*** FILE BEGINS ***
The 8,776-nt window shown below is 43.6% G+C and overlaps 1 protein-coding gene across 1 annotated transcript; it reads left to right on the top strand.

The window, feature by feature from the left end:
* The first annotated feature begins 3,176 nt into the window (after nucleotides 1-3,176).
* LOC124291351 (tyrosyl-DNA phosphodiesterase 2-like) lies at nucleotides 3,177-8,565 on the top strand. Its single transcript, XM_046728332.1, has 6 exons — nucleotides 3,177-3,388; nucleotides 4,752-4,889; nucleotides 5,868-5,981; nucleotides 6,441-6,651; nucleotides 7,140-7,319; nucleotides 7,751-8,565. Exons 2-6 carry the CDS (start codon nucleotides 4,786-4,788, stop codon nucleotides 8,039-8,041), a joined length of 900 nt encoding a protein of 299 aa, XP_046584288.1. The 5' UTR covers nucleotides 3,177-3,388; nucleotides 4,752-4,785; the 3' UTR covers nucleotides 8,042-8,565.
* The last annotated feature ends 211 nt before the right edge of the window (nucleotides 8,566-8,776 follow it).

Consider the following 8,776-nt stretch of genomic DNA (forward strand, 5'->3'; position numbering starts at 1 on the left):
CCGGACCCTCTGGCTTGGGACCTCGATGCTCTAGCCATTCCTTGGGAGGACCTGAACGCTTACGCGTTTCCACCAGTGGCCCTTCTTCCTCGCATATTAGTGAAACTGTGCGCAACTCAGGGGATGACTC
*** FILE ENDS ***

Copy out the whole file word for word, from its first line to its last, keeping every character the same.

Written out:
The 8,776-nt window shown below is 43.6% G+C and overlaps 1 protein-coding gene across 1 annotated transcript; it reads left to right on the top strand.

The window, feature by feature from the left end:
* The first annotated feature begins 3,176 nt into the window (after nucleotides 1-3,176).
* LOC124291351 (tyrosyl-DNA phosphodiesterase 2-like) lies at nucleotides 3,177-8,565 on the top strand. Its single transcript, XM_046728332.1, has 6 exons — nucleotides 3,177-3,388; nucleotides 4,752-4,889; nucleotides 5,868-5,981; nucleotides 6,441-6,651; nucleotides 7,140-7,319; nucleotides 7,751-8,565. Exons 2-6 carry the CDS (start codon nucleotides 4,786-4,788, stop codon nucleotides 8,039-8,041), a joined length of 900 nt encoding a protein of 299 aa, XP_046584288.1. The 5' UTR covers nucleotides 3,177-3,388; nucleotides 4,752-4,785; the 3' UTR covers nucleotides 8,042-8,565.
* The last annotated feature ends 211 nt before the right edge of the window (nucleotides 8,566-8,776 follow it).

Consider the following 8,776-nt stretch of genomic DNA (forward strand, 5'->3'; position numbering starts at 1 on the left):
CCGGACCCTCTGGCTTGGGACCTCGATGCTCTAGCCATTCCTTGGGAGGACCTGAACGCTTACGCGTTTCCACCAGTGGCCCTTCTTCCTCGCATATTAGTGAAACTGTGCGCAACTCAGGGGATGACTC